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Coronavirus case growth rate appears to be slowing in Europe, according to number crunchers at Pantheon Macroeconomics

Knowing how to interpret the data is an open-ended issue at the moment

Coronavirus continues to spread around the world
coronavirus continues to spread around the world

Strangely, the paradox of having so much data in the world is that it’s almost impossible to make head or tail of what any of it means without using the interpretative tool of analysis, or to put it more simply narrative.

And quite what the narrative around coronavirus will look like once the dust has settled on the coronavirus crisis remains open to question, because right now different datasets are flying at us from all directions and no-one yet really knows which ones are meaningful.

Yes, cases are rising, and the virus is spreading. But how bad is that? The truth is we won’t really know until it’s over. By then we’ll know whether late March was just a warm-up for the main act, or actually close to the apex of the main event.

It would be nice to suppose the latter, and one analysis certainly does point that way.

Pantheon Macroeconomics, a boutique research house with offices in London, North America and Asia, released two notes on 22 23 March pointing out that the rate of growth of coronavirus cases appears to be slowing in Europe. Since Europe is commonly accepted to be the global flashpoint for the virus at the moment, this can only be good news, always assuming that we know how to read and interpret the data.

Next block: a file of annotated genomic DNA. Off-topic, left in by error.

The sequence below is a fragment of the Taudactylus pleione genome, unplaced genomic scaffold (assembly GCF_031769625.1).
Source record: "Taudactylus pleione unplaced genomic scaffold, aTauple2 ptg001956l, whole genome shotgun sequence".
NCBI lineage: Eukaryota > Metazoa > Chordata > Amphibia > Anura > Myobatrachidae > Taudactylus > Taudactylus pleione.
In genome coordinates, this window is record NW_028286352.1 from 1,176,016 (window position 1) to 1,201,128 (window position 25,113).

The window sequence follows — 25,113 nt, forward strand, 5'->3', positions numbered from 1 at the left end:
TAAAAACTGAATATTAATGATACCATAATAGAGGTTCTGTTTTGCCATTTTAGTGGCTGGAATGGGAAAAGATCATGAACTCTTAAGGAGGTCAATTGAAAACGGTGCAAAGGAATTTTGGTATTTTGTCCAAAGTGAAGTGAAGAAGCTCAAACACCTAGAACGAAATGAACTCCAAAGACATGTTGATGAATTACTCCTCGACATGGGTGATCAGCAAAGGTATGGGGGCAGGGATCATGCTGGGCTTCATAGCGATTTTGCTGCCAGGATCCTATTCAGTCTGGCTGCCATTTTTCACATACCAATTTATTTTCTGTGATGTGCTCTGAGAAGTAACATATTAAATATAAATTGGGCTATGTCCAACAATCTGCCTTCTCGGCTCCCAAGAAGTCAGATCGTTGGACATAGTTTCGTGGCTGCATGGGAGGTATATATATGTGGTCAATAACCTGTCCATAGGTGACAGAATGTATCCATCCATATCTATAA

To be clear, the virus is still spreading, and the absolute number of cases is still increasing. But according to the interpretation placed on the European data by Pantheon, the rate of the spread is slowing.

Pantheon shows in graphic form how average daily case growth dropped markedly over the course of the weekend in Switzerland, the UK, Belgium, Spain, Germany, the Netherlands, Austria, France and Italy.

“This is not definitive evidence of anything,” cautioned Pantheon. Nonetheless, it added, the data is “very striking.”

“We need to see a good deal more data before we can ne sure that the latest numbers are meaningful and sustained.”

However, Pantheon also added an optimistic note.

“If these numbers are correct, though, and are sustained and then confirmed by the deaths data, they will mark the beginning of the turning point in Europe’s battle against the virus.”

The situation in the US remains less certain, as data gathering efficiency is very variable across the country.

Pantheon also stated that because global testing for coronavirus is so inconsistent, death rates are in fact a more “reliable indicator” overall, but also said that data on these lag new infections by about two weeks.

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